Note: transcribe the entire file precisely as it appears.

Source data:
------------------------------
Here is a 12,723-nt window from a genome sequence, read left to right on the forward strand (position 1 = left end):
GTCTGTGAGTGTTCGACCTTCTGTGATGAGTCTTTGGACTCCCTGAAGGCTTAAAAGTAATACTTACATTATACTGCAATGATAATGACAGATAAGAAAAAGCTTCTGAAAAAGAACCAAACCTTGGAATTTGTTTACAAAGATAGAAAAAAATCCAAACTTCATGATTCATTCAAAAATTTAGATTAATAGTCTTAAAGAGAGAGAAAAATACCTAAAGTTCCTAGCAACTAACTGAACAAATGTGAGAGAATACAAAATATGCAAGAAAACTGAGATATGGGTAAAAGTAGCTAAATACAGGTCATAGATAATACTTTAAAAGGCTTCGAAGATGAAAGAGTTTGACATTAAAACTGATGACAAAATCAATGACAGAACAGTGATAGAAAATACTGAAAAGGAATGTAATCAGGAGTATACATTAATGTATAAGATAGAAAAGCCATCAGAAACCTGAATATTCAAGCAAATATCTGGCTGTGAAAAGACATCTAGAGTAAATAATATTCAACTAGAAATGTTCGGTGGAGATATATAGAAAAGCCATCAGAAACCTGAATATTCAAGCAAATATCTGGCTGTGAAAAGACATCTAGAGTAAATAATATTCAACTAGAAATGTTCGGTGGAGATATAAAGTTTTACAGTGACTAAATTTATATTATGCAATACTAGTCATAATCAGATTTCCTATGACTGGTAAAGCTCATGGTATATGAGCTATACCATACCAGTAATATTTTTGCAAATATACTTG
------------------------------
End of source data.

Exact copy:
Here is a 12,723-nt window from a genome sequence, read left to right on the forward strand (position 1 = left end):
GTCTGTGAGTGTTCGACCTTCTGTGATGAGTCTTTGGACTCCCTGAAGGCTTAAAAGTAATACTTACATTATACTGCAATGATAATGACAGATAAGAAAAAGCTTCTGAAAAAGAACCAAACCTTGGAATTTGTTTACAAAGATAGAAAAAAATCCAAACTTCATGATTCATTCAAAAATTTAGATTAATAGTCTTAAAGAGAGAGAAAAATACCTAAAGTTCCTAGCAACTAACTGAACAAATGTGAGAGAATACAAAATATGCAAGAAAACTGAGATATGGGTAAAAGTAGCTAAATACAGGTCATAGATAATACTTTAAAAGGCTTCGAAGATGAAAGAGTTTGACATTAAAACTGATGACAAAATCAATGACAGAACAGTGATAGAAAATACTGAAAAGGAATGTAATCAGGAGTATACATTAATGTATAAGATAGAAAAGCCATCAGAAACCTGAATATTCAAGCAAATATCTGGCTGTGAAAAGACATCTAGAGTAAATAATATTCAACTAGAAATGTTCGGTGGAGATATATAGAAAAGCCATCAGAAACCTGAATATTCAAGCAAATATCTGGCTGTGAAAAGACATCTAGAGTAAATAATATTCAACTAGAAATGTTCGGTGGAGATATAAAGTTTTACAGTGACTAAATTTATATTATGCAATACTAGTCATAATCAGATTTCCTATGACTGGTAAAGCTCATGGTATATGAGCTATACCATACCAGTAATATTTTTGCAAATATACTTG